– I have listened to a good deal of this debate with much interest. I think it has been a very good debate, but it really boils down to a discussion of one or two points. Perhaps the most important point is whether the authority of the proposed Commonwealth Bureau of Roads does or docs not go far enough. It has been said that the Bureau will have no teeth. As one who believes in the States, I say that it will have enough teeth for me. As I listened to Senator Ormonde’s contribution to the debate I thought that some light was thrown on this aspect. The honorable senator gave a very good description o”f the traffic density on the roads in and around Sydney. That is only one part of a general roads problem. It is a problem which I think lends itself very well to a complete study by an authority because at the moment it is nothing more or less than an engineering problem. In regard to Senator Ormonde’s remarks about other States, I think he has lived in Sydney for too long.
No great opposition to the Bill has been expressed by honorable senators on the other side of the chamber. Their opposition has been concerned mainly with the extent of the authority of the Bureau. The States have their own road authorities. They are very good ones, with plenty of experience in the construction of roads and the requirements of the States. I think it would be a shame to upset that position in any way. If an authority were to be set up to obtain information without using the resources of the relevant State departments, I should say that no action would be achieved for five or six years at the earliest. To go to the other extreme, like Senator Cormack I worry about the monstrosity that could bc set up if we were to take the matter further 1 than the Bill proposes and set up anything more than an advisory authority. I believe that the Bureau will have a very good function to perform and a sound part to play.
I want to refer again to statements made by Senator Ormonde concerning the problems in the cities. They are not so much general transport problems as traffic problems. There is a great difference between those problems and the problems involved in meeting the requirements of development and defence. It is in this respect that I think the Commonwealth will show the greatest interest. I know that the Commonwealth is interested in national’ road development, and I think that the proposed Bureau will have enough teeth to cope with that matter. I think it was Senator Prowse who stated that in the view of the Opposition not enough money was being spent on defence, roads, education and so on. I think the matter can be summarised by saying that there simply is not enough ‘ money. We have to spend within the limits of the earning capacity of the nation, and I do not think that the Government is unaware of this fact.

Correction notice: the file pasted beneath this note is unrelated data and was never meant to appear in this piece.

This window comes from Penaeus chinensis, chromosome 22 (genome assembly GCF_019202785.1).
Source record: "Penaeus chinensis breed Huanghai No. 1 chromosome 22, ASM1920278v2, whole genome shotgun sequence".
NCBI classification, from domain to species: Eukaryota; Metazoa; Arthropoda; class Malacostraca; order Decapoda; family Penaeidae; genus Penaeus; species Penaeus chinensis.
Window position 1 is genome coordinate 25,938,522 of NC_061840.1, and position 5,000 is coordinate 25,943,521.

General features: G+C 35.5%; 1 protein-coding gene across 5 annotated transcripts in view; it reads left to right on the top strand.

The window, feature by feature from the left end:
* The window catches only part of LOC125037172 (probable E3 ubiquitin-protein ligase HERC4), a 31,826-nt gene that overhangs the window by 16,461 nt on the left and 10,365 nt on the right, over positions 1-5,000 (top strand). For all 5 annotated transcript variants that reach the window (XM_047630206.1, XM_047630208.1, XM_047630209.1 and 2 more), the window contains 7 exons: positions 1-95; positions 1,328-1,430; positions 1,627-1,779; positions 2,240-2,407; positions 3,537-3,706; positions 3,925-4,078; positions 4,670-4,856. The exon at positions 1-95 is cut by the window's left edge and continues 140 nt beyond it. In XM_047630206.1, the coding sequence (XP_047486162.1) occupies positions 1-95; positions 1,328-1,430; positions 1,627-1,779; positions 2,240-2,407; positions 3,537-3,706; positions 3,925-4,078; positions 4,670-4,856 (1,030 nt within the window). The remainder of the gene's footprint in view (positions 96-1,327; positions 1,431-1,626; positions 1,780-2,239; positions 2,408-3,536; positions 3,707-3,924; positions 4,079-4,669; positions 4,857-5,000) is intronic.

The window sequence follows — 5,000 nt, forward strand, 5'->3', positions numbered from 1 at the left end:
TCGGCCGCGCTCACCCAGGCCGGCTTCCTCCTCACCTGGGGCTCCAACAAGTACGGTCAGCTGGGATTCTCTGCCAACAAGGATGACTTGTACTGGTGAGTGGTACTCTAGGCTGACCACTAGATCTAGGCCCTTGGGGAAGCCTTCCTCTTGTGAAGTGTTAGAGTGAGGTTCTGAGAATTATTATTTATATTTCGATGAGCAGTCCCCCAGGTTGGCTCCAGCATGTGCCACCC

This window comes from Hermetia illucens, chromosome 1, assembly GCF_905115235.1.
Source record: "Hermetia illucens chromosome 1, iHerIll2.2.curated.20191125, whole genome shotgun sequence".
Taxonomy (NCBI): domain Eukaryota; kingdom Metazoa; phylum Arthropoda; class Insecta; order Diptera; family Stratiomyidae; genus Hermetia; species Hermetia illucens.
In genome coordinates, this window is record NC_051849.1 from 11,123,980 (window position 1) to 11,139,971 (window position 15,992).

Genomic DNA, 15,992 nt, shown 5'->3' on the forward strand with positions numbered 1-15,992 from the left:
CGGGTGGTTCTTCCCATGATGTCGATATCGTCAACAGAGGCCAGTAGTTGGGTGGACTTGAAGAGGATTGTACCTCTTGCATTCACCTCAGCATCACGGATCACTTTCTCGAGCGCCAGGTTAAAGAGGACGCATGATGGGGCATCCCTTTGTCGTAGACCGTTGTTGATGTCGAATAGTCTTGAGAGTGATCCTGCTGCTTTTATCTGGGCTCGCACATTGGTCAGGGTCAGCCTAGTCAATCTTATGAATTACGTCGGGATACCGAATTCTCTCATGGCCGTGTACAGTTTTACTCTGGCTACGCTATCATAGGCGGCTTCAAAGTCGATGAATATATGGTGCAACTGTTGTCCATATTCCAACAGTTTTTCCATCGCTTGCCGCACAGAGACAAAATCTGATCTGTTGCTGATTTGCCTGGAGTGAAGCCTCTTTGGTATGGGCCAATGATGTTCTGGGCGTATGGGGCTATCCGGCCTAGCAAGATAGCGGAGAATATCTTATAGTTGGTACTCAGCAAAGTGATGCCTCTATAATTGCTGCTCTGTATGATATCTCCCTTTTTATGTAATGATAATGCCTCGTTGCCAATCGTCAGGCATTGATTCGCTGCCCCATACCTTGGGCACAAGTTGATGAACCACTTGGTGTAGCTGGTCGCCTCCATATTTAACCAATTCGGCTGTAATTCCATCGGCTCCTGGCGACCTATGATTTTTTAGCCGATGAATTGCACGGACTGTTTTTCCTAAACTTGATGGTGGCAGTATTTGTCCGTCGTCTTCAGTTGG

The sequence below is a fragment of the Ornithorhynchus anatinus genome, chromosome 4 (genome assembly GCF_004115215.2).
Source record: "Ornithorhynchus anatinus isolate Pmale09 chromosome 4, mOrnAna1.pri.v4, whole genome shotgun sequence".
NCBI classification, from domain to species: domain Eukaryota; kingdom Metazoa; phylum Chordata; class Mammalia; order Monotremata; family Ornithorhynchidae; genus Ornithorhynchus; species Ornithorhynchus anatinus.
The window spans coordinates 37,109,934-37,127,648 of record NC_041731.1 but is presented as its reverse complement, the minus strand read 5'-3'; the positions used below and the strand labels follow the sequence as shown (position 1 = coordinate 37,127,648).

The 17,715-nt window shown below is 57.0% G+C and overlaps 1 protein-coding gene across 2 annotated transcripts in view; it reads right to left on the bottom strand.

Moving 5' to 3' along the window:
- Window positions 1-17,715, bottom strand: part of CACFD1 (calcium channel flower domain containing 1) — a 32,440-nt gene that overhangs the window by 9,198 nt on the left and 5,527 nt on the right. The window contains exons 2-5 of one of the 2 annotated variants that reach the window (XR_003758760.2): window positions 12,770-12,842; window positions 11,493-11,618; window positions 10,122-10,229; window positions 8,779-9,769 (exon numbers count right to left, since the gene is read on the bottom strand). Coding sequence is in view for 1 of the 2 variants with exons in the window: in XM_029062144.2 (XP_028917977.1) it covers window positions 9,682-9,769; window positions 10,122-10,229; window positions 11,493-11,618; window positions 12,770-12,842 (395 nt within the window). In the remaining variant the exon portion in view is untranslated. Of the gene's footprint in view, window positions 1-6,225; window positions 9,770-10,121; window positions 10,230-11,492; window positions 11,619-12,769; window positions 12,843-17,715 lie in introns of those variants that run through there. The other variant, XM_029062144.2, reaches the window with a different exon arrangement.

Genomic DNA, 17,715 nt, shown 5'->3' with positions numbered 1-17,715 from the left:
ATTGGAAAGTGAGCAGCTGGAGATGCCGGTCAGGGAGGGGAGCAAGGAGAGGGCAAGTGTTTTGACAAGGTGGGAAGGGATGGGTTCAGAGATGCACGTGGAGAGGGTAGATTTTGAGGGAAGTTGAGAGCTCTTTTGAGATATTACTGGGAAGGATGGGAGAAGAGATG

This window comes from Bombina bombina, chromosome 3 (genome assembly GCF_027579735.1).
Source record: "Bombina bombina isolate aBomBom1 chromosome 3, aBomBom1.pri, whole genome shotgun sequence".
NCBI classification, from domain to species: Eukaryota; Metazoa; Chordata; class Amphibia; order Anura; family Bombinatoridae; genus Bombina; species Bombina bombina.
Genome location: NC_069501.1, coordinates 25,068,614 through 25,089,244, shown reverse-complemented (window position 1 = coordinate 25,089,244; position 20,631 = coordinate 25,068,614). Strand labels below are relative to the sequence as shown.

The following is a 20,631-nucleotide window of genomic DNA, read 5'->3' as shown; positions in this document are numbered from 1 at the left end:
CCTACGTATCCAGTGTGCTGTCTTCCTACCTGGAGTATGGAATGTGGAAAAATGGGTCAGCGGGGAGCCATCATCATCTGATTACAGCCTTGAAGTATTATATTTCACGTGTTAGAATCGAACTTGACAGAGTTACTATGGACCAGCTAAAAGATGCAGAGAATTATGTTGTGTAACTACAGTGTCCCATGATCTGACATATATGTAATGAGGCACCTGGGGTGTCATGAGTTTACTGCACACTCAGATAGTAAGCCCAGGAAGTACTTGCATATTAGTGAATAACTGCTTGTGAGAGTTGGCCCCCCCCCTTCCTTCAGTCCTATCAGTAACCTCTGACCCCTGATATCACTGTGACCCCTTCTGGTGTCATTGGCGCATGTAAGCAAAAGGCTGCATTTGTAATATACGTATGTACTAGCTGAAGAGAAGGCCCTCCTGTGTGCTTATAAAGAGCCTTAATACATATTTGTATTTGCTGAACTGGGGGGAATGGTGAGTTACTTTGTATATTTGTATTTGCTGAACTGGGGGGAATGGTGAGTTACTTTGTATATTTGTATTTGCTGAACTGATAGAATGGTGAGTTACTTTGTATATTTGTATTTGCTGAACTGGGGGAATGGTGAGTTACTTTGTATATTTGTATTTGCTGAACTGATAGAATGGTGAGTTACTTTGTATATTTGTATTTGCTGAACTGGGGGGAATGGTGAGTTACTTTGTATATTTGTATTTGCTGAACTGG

I believe that the Minister concerned with roads and transport would be well informed on some of the future requirements, but it, is in this, respect that I think we get into trouble. I think that a national authority would get into trouble, too, because we can. only assess for the future on the standards of today. By that, I mean that it is possible to project fairly accurately what will be the position in regard to vehicular density in, say, five or tcn years time, having regard to the trends in a community which is in a pretty fair condition financially, but I do not think it is possible to assess the earning capacity of roads and what may be required in the interests of development, lt is in this respect that the advisory authority will have some measure of responsibility to the Commonwealth to talk matters out with the States and establish a system of priorities. But I believe that the initiative must remain with the States to put forward proposals for development which, of course, may or may not entail expenditure on roads.
J do not think that we in this place get into trouble for talking about the States we represent. I am with Senator Ormonde in that regard. 1 like to get in a plug for Queensland where I can. Often, we speak of our own States because we know more about conditions there than elsewhere. I happen to represent the richest State, a State which has had very little development but which can nevertheless hold its own, especially in export earnings. We shall have a great future if a little more of the kind of thought behind this Bill is applied to the development issues which will arise.